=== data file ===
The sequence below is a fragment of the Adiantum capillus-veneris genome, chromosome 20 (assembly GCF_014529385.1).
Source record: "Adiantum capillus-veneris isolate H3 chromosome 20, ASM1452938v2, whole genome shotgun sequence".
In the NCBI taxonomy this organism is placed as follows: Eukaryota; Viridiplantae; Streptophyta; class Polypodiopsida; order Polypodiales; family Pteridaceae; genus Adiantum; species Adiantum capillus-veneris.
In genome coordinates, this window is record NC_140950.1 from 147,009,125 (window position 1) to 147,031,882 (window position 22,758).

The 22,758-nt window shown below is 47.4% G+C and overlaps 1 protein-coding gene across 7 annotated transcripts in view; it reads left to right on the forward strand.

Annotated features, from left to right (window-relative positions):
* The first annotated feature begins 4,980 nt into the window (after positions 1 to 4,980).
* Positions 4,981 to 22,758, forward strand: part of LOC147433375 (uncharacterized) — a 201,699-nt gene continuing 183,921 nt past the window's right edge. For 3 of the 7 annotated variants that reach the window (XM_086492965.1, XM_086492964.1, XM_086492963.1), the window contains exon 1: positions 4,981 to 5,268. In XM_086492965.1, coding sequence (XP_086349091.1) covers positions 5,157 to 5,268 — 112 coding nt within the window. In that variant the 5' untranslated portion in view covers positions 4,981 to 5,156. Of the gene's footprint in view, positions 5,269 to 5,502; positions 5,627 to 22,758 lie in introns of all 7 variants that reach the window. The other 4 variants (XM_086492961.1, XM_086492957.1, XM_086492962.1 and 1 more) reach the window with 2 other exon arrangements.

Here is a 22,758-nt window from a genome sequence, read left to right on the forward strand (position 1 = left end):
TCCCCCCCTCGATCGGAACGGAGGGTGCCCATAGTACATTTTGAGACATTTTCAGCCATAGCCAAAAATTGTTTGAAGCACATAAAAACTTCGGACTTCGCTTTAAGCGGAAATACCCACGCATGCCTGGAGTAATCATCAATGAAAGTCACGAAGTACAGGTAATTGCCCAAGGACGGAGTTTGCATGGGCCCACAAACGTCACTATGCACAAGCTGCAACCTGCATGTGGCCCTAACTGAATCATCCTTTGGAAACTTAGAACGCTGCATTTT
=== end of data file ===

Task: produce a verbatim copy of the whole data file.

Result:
The sequence below is a fragment of the Adiantum capillus-veneris genome, chromosome 20 (assembly GCF_014529385.1).
Source record: "Adiantum capillus-veneris isolate H3 chromosome 20, ASM1452938v2, whole genome shotgun sequence".
In the NCBI taxonomy this organism is placed as follows: Eukaryota; Viridiplantae; Streptophyta; class Polypodiopsida; order Polypodiales; family Pteridaceae; genus Adiantum; species Adiantum capillus-veneris.
In genome coordinates, this window is record NC_140950.1 from 147,009,125 (window position 1) to 147,031,882 (window position 22,758).

The 22,758-nt window shown below is 47.4% G+C and overlaps 1 protein-coding gene across 7 annotated transcripts in view; it reads left to right on the forward strand.

Annotated features, from left to right (window-relative positions):
* The first annotated feature begins 4,980 nt into the window (after positions 1 to 4,980).
* Positions 4,981 to 22,758, forward strand: part of LOC147433375 (uncharacterized) — a 201,699-nt gene continuing 183,921 nt past the window's right edge. For 3 of the 7 annotated variants that reach the window (XM_086492965.1, XM_086492964.1, XM_086492963.1), the window contains exon 1: positions 4,981 to 5,268. In XM_086492965.1, coding sequence (XP_086349091.1) covers positions 5,157 to 5,268 — 112 coding nt within the window. In that variant the 5' untranslated portion in view covers positions 4,981 to 5,156. Of the gene's footprint in view, positions 5,269 to 5,502; positions 5,627 to 22,758 lie in introns of all 7 variants that reach the window. The other 4 variants (XM_086492961.1, XM_086492957.1, XM_086492962.1 and 1 more) reach the window with 2 other exon arrangements.

Here is a 22,758-nt window from a genome sequence, read left to right on the forward strand (position 1 = left end):
TCCCCCCCTCGATCGGAACGGAGGGTGCCCATAGTACATTTTGAGACATTTTCAGCCATAGCCAAAAATTGTTTGAAGCACATAAAAACTTCGGACTTCGCTTTAAGCGGAAATACCCACGCATGCCTGGAGTAATCATCAATGAAAGTCACGAAGTACAGGTAATTGCCCAAGGACGGAGTTTGCATGGGCCCACAAACGTCACTATGCACAAGCTGCAACCTGCATGTGGCCCTAACTGAATCATCCTTTGGAAACTTAGAACGCTGCATTTT